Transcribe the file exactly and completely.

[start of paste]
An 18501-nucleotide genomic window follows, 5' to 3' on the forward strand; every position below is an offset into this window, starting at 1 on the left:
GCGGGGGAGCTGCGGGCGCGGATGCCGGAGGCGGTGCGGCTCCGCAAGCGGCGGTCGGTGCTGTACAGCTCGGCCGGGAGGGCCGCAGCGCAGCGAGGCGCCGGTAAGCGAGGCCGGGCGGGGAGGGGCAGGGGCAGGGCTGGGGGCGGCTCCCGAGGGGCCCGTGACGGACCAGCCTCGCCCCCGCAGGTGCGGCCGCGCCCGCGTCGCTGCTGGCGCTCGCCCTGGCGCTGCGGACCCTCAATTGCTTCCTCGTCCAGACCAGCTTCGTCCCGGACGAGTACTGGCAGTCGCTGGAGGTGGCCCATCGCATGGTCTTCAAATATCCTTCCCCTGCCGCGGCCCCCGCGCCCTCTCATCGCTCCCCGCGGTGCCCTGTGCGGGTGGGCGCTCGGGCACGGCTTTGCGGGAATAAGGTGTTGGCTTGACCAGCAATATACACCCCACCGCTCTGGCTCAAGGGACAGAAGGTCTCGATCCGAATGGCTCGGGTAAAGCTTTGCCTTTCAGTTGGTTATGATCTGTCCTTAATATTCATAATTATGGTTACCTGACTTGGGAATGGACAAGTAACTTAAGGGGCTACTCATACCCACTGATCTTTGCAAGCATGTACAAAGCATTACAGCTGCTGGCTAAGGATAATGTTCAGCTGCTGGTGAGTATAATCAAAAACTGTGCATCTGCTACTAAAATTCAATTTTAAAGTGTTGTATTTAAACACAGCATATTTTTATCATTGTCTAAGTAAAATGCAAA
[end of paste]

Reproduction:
An 18501-nucleotide genomic window follows, 5' to 3' on the forward strand; every position below is an offset into this window, starting at 1 on the left:
GCGGGGGAGCTGCGGGCGCGGATGCCGGAGGCGGTGCGGCTCCGCAAGCGGCGGTCGGTGCTGTACAGCTCGGCCGGGAGGGCCGCAGCGCAGCGAGGCGCCGGTAAGCGAGGCCGGGCGGGGAGGGGCAGGGGCAGGGCTGGGGGCGGCTCCCGAGGGGCCCGTGACGGACCAGCCTCGCCCCCGCAGGTGCGGCCGCGCCCGCGTCGCTGCTGGCGCTCGCCCTGGCGCTGCGGACCCTCAATTGCTTCCTCGTCCAGACCAGCTTCGTCCCGGACGAGTACTGGCAGTCGCTGGAGGTGGCCCATCGCATGGTCTTCAAATATCCTTCCCCTGCCGCGGCCCCCGCGCCCTCTCATCGCTCCCCGCGGTGCCCTGTGCGGGTGGGCGCTCGGGCACGGCTTTGCGGGAATAAGGTGTTGGCTTGACCAGCAATATACACCCCACCGCTCTGGCTCAAGGGACAGAAGGTCTCGATCCGAATGGCTCGGGTAAAGCTTTGCCTTTCAGTTGGTTATGATCTGTCCTTAATATTCATAATTATGGTTACCTGACTTGGGAATGGACAAGTAACTTAAGGGGCTACTCATACCCACTGATCTTTGCAAGCATGTACAAAGCATTACAGCTGCTGGCTAAGGATAATGTTCAGCTGCTGGTGAGTATAATCAAAAACTGTGCATCTGCTACTAAAATTCAATTTTAAAGTGTTGTATTTAAACACAGCATATTTTTATCATTGTCTAAGTAAAATGCAAA